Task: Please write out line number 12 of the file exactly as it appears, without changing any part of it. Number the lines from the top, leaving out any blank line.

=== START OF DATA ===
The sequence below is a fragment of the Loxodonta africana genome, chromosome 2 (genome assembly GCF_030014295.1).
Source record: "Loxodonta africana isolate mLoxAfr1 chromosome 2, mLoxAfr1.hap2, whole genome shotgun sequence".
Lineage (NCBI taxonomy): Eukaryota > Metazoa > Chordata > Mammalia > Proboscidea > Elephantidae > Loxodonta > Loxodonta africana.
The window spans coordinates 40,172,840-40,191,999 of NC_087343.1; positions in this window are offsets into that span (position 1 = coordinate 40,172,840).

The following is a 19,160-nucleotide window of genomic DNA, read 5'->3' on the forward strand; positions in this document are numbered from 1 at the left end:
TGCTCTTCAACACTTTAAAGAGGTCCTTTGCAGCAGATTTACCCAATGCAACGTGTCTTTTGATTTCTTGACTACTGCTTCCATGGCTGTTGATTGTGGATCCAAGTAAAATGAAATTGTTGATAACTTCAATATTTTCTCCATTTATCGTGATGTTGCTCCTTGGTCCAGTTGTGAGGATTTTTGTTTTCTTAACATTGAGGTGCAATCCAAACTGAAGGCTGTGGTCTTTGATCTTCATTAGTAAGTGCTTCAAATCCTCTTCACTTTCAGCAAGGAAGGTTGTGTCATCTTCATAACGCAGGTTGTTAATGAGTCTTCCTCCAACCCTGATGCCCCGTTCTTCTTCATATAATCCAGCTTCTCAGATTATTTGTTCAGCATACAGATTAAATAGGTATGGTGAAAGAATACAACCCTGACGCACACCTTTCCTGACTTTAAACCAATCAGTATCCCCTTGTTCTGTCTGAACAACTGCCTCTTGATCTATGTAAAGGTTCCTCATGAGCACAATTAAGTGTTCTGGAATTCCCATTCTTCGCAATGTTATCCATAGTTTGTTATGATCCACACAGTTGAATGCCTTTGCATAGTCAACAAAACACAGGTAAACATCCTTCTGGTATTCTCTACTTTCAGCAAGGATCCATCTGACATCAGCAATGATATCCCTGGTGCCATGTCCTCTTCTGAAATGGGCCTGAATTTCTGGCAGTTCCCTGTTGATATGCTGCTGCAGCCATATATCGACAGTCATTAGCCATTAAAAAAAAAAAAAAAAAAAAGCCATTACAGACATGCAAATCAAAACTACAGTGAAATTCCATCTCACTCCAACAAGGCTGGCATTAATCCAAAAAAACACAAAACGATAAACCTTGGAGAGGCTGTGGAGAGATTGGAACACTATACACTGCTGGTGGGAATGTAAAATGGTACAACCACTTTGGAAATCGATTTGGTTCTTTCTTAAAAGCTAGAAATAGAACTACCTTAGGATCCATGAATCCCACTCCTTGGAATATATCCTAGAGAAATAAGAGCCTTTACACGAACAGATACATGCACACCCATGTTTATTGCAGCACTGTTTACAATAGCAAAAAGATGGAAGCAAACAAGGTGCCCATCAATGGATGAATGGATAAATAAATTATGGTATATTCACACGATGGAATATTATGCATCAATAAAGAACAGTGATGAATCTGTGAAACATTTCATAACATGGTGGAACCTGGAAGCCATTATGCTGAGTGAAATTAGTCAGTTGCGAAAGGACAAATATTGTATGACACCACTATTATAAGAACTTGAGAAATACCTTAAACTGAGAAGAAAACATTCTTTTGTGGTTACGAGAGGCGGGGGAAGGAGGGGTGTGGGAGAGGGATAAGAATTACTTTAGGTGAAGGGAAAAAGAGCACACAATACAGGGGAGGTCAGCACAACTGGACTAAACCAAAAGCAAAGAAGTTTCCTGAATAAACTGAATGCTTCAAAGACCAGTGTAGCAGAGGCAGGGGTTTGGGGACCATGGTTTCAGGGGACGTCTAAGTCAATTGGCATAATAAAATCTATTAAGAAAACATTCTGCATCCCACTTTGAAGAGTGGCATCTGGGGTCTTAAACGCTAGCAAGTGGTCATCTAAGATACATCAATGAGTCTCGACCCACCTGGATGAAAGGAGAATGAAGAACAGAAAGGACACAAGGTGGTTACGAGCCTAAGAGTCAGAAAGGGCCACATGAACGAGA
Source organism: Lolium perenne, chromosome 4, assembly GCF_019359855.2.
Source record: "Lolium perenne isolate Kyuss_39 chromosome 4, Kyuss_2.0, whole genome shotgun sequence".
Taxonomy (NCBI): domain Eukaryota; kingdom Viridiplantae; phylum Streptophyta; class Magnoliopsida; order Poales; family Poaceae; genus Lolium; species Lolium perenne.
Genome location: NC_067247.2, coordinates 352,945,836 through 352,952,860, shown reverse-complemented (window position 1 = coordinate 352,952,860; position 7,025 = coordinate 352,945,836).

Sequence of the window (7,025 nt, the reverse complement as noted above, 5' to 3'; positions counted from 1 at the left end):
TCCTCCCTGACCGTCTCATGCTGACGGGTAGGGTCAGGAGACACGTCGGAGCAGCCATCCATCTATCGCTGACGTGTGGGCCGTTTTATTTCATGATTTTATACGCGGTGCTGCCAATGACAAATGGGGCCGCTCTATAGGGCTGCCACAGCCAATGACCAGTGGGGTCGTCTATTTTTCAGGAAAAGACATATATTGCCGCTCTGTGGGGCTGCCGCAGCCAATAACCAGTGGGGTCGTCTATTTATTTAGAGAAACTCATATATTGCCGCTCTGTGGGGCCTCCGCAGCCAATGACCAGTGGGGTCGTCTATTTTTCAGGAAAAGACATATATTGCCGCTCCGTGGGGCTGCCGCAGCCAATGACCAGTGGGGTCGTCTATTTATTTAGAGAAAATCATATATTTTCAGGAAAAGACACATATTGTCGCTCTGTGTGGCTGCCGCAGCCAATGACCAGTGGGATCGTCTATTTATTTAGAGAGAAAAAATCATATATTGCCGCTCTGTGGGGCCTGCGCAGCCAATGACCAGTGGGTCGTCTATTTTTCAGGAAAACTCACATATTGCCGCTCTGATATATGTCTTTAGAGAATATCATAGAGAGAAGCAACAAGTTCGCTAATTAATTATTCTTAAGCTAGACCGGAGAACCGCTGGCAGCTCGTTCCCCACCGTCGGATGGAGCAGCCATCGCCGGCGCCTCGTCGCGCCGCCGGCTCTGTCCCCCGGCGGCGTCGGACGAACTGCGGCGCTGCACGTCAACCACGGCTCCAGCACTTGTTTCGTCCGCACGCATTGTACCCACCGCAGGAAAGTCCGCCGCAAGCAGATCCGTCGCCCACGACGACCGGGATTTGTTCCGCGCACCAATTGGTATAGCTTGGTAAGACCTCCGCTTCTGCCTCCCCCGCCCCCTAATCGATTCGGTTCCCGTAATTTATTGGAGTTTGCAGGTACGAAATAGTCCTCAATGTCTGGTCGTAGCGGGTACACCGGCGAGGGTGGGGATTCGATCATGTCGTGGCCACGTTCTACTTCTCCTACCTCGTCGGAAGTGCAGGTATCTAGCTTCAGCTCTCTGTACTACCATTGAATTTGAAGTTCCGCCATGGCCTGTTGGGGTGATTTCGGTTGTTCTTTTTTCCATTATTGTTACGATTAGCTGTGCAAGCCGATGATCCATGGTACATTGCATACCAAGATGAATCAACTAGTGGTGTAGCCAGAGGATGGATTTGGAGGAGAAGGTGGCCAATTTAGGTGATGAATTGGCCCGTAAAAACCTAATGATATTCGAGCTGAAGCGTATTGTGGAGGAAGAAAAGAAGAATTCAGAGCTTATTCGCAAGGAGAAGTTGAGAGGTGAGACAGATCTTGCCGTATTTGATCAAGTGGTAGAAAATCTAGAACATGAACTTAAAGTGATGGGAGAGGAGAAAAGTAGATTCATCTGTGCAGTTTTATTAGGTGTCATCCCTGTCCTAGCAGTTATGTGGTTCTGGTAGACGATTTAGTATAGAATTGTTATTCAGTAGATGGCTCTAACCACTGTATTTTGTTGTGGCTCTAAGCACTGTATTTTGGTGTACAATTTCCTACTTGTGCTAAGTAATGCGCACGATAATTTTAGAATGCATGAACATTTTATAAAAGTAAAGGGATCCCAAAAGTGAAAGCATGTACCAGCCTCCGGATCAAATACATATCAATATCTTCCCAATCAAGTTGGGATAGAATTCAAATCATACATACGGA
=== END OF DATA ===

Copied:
TCCTCCCTGACCGTCTCATGCTGACGGGTAGGGTCAGGAGACACGTCGGAGCAGCCATCCATCTATCGCTGACGTGTGGGCCGTTTTATTTCATGATTTTATACGCGGTGCTGCCAATGACAAATGGGGCCGCTCTATAGGGCTGCCACAGCCAATGACCAGTGGGGTCGTCTATTTTTCAGGAAAAGACATATATTGCCGCTCTGTGGGGCTGCCGCAGCCAATAACCAGTGGGGTCGTCTATTTATTTAGAGAAACTCATATATTGCCGCTCTGTGGGGCCTCCGCAGCCAATGACCAGTGGGGTCGTCTATTTTTCAGGAAAAGACATATATTGCCGCTCCGTGGGGCTGCCGCAGCCAATGACCAGTGGGGTCGTCTATTTATTTAGAGAAAATCATATATTTTCAGGAAAAGACACATATTGTCGCTCTGTGTGGCTGCCGCAGCCAATGACCAGTGGGATCGTCTATTTATTTAGAGAGAAAAAATCATATATTGCCGCTCTGTGGGGCCTGCGCAGCCAATGACCAGTGGGTCGTCTATTTTTCAGGAAAACTCACATATTGCCGCTCTGATATATGTCTTTAGAGAATATCATAGAGAGAAGCAACAAGTTCGCTAATTAATTATTCTTAAGCTAGACCGGAGAACCGCTGGCAGCTCGTTCCCCACCGTCGGATGGAGCAGCCATCGCCGGCGCCTCGTCGCGCCGCCGGCTCTGTCCCCCGGCGGCGTCGGACGAACTGCGGCGCTGCACGTCAACCACGGCTCCAGCACTTGTTTCGTCCGCACGCATTGTACCCACCGCAGGAAAGTCCGCCGCAAGCAGATCCGTCGCCCACGACGACCGGGATTTGTTCCGCGCACCAATTGGTATAGCTTGGTAAGACCTCCGCTTCTGCCTCCCCCGCCCCCTAATCGATTCGGTTCCCGTAATTTATTGGAGTTTGCAGGTACGAAATAGTCCTCAATGTCTGGTCGTAGCGGGTACACCGGCGAGGGTGGGGATTCGATCATGTCGTGGCCACGTTCTACTTCTCCTACCTCGTCGGAAGTGCAGGTATCTAGCTTCAGCTCTCTGTACTACCATTGAATTTGAAGTTCCGCCATGGCCTGTTGGGGTGATTTCGGTTGTTCTTTTTTCCATTATTGTTACGATTAGCTGTGCAAGCCGATGATCCATGGTACATTGCATACCAAGATGAATCAACTAGTGGTGTAGCCAGAGGATGGATTTGGAGGAGAAGGTGGCCAATTTAGGTGATGAATTGGCCCGTAAAAACCTAATGATATTCGAGCTGAAGCGTATTGTGGAGGAAGAAAAGAAGAATTCAGAGCTTATTCGCAAGGAGAAGTTGAGAGGTGAGACAGATCTTGCCGTATTTGATCAAGTGGTAGAAAATCTAGAACATGAACTTAAAGTGATGGGAGAGGAGAAAAGTAGATTCATCTGTGCAGTTTTATTAGGTGTCATCCCTGTCCTAGCAGTTATGTGGTTCTGGTAGACGATTTAGTATAGAATTGTTATTCAGTAGATGGCTCTAACCACTGTATTTTGTTGTGGCTCTAAGCACTGTATTTTGGTGTACAATTTCCTACTTGTGCTAAGTAATGCGCACGATAATTTTAGAATGCATGAACATTTTATAAAAGTAAAGGGATCCCAAAAGTGAAAGCATGTACCAGCCTCCGGATCAAATACATATCAATATCTTCCCAATCAAGTTGGGATAGAATTCAAATCATACATACGGA